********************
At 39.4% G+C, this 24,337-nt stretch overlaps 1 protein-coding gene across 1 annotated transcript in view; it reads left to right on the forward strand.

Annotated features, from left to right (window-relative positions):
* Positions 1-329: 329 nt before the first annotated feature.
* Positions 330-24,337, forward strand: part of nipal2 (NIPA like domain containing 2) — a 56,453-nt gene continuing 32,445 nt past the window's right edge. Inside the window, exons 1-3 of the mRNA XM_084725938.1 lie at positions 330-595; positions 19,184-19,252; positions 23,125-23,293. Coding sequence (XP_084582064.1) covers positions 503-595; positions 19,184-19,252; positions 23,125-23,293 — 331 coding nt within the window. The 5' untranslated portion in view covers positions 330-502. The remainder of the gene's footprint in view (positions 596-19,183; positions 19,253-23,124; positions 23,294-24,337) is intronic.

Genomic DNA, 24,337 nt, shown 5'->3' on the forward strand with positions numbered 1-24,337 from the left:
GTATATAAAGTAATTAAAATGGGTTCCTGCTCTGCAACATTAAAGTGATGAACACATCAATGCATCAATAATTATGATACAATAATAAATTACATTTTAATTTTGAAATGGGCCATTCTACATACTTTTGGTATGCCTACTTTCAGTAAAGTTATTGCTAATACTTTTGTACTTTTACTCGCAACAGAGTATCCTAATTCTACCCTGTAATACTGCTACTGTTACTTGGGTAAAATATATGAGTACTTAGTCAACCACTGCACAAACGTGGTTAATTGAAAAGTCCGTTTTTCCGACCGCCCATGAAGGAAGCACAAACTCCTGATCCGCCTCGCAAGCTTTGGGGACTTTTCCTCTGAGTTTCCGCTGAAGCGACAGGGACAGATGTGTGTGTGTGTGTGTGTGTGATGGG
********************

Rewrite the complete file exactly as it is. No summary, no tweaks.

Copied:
At 39.4% G+C, this 24,337-nt stretch overlaps 1 protein-coding gene across 1 annotated transcript in view; it reads left to right on the forward strand.

Annotated features, from left to right (window-relative positions):
* Positions 1-329: 329 nt before the first annotated feature.
* Positions 330-24,337, forward strand: part of nipal2 (NIPA like domain containing 2) — a 56,453-nt gene continuing 32,445 nt past the window's right edge. Inside the window, exons 1-3 of the mRNA XM_084725938.1 lie at positions 330-595; positions 19,184-19,252; positions 23,125-23,293. Coding sequence (XP_084582064.1) covers positions 503-595; positions 19,184-19,252; positions 23,125-23,293 — 331 coding nt within the window. The 5' untranslated portion in view covers positions 330-502. The remainder of the gene's footprint in view (positions 596-19,183; positions 19,253-23,124; positions 23,294-24,337) is intronic.

Genomic DNA, 24,337 nt, shown 5'->3' on the forward strand with positions numbered 1-24,337 from the left:
GTATATAAAGTAATTAAAATGGGTTCCTGCTCTGCAACATTAAAGTGATGAACACATCAATGCATCAATAATTATGATACAATAATAAATTACATTTTAATTTTGAAATGGGCCATTCTACATACTTTTGGTATGCCTACTTTCAGTAAAGTTATTGCTAATACTTTTGTACTTTTACTCGCAACAGAGTATCCTAATTCTACCCTGTAATACTGCTACTGTTACTTGGGTAAAATATATGAGTACTTAGTCAACCACTGCACAAACGTGGTTAATTGAAAAGTCCGTTTTTCCGACCGCCCATGAAGGAAGCACAAACTCCTGATCCGCCTCGCAAGCTTTGGGGACTTTTCCTCTGAGTTTCCGCTGAAGCGACAGGGACAGATGTGTGTGTGTGTGTGTGTGTGATGGG